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More than half of all the matter in the universe is out in the dark, "empty space." Although it's basically invisible, the intergalactic medium has a lot to tell us about the stuff we can see.

Host: Reid Reimers

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When you think of the universe, you probably think of all the bright stuff, stars and galaxies that light up the night sky, and that's understandable.  I mean, in between those things, it looks like there's a lot of emptiness, but more than half of all the matter in the universe is out there in the dark, filling that empty space, and I'm not talking about dark matter or anything like that.  I'm talking about the intergalactic medium.  It's the thinly spread gas in the space between galaxies and even though it's basically invisible, it has a lot to tell us about the stuff we can see.

The intergalactic medium or IGM glows extremely glows extremely faintly, so it's invisible to most telescopes.  In fact, it wasn't even discovered until the 1960s.  That's when scientists first discovered quasars, incredibly bright objects in the old and distant universe.  Oddly, when they looked at these quasars, they found lots of wavelengths missing from their light.

Normally, light from stars is a continuum of all wavelengths and by splitting that light apart, kind of like you do with a prism, you can see a continuous rainbow or a spectrum, but there are often gaps in that spectrum.  You get gaps when there's something sitting between the light source and your telescope, absorbing specific wavelengths of light before they reach you.  That's what astronomers were seeing in the spectra from these quasars.  So they knew there had to be invisible matter sitting between us and these distant objects.  They could even tell what it was made of.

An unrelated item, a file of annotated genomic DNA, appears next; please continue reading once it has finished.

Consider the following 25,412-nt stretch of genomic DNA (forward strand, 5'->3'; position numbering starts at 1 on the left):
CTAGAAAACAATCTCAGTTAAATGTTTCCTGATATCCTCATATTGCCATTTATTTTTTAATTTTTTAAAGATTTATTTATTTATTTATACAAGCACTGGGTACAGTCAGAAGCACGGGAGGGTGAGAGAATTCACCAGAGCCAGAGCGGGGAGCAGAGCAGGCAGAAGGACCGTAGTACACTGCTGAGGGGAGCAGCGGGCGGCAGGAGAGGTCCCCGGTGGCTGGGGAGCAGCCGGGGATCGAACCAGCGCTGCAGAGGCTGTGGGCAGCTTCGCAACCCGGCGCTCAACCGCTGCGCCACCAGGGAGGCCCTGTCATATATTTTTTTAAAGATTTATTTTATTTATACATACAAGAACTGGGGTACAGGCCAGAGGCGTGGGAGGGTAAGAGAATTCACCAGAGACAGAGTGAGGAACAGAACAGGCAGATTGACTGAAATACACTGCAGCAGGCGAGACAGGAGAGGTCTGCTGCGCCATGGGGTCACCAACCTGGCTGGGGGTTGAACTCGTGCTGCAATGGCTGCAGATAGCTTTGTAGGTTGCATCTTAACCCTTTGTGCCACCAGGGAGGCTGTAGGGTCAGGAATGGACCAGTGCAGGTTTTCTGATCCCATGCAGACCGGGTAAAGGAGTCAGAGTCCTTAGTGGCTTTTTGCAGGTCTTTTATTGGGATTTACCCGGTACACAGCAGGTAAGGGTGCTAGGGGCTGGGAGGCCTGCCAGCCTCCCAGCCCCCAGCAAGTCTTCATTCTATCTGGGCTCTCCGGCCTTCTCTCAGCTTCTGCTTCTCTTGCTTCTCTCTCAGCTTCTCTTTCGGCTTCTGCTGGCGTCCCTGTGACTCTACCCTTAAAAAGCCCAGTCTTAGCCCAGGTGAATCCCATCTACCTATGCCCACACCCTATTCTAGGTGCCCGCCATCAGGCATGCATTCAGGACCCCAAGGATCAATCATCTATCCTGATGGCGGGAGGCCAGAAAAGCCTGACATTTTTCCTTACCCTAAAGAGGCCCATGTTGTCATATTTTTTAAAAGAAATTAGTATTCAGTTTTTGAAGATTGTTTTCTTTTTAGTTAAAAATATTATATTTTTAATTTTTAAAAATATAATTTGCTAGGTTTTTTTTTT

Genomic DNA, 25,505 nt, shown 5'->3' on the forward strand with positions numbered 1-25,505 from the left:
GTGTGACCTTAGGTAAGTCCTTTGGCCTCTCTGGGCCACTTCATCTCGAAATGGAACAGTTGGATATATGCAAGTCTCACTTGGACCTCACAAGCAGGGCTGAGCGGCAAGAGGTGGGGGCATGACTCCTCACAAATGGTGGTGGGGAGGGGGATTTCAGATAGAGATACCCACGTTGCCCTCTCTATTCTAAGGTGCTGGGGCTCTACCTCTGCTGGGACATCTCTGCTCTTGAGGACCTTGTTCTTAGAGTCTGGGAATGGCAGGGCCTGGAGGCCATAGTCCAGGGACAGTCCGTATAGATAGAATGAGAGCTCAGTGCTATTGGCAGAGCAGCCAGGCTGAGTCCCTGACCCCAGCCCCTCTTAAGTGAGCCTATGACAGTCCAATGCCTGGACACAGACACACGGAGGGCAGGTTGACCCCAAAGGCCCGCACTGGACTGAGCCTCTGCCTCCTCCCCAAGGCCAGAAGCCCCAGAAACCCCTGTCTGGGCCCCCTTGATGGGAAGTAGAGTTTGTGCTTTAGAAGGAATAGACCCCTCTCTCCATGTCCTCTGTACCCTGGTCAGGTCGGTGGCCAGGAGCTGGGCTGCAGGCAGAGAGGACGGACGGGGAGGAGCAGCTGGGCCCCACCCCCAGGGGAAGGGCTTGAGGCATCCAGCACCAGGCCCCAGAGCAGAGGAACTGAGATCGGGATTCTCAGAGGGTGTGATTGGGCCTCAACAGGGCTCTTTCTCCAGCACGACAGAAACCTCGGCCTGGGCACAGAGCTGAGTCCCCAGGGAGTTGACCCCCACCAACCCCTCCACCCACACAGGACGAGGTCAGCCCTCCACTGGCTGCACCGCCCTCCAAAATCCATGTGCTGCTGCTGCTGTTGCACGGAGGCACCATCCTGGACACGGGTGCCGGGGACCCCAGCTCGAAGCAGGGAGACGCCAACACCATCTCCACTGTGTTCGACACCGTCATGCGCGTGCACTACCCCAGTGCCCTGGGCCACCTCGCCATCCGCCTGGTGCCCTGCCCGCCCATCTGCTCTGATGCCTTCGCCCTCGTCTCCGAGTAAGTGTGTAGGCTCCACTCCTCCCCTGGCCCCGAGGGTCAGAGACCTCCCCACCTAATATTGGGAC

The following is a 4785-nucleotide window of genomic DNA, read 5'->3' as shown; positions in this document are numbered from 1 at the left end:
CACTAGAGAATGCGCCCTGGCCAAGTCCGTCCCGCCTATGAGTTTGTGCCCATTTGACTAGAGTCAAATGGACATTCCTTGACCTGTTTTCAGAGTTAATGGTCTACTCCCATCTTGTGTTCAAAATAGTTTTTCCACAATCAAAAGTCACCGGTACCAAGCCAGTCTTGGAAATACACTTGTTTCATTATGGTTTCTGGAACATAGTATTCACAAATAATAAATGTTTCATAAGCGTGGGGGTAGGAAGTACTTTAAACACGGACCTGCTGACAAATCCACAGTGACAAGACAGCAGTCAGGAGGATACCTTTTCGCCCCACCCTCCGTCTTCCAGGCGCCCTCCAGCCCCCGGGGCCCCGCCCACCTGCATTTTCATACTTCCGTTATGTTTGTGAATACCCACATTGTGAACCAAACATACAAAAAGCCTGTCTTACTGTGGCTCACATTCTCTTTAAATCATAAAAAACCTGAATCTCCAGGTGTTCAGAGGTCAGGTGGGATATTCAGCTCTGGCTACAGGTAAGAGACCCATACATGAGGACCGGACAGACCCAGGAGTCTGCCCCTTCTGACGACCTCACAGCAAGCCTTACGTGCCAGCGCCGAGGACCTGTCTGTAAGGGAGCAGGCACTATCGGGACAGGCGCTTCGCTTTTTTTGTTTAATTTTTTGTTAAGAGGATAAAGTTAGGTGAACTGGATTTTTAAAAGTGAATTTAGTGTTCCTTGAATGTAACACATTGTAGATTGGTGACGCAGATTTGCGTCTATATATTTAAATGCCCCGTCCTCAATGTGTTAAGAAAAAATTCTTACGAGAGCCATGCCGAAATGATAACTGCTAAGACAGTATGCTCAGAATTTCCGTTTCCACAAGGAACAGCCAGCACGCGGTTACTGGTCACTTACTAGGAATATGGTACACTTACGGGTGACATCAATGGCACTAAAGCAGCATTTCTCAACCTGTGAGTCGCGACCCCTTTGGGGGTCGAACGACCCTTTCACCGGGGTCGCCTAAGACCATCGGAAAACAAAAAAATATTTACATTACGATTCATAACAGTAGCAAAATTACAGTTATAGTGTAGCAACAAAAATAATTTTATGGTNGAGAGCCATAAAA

The patterns of absorbed lines told astronomers that this gas was mostly hydrogen, with some heavier elements thrown in like carbon, silicon, and oxygen.  In general, the IGM is extremely thin.  On average, it has less than one atom per cubic meter.  But around galaxies, gravity is able to hang on to a somewhat denser halo of gas, which scientists call the circumgalactic medium, and even though the gas in both of these regions is thin and invisible, it's closely tied to the life cycle of galaxies and has a lot to tell us about how they form and evolve.  

These days, astronomers have some new tools for studying the IGM, but a lot of the time, they still use the same old technique.  After all, studying the gaps in spectra can tell us about the temperature, distance, age, chemistry, and motion of gas in front of the light source, which is a lot to know about an invisible gas billions of light-years away.  The really cool thing is, since quasars are so old, by exploring their spectra, we can actually explore gases from the early universe.  Their light is carrying information that's billions of years old.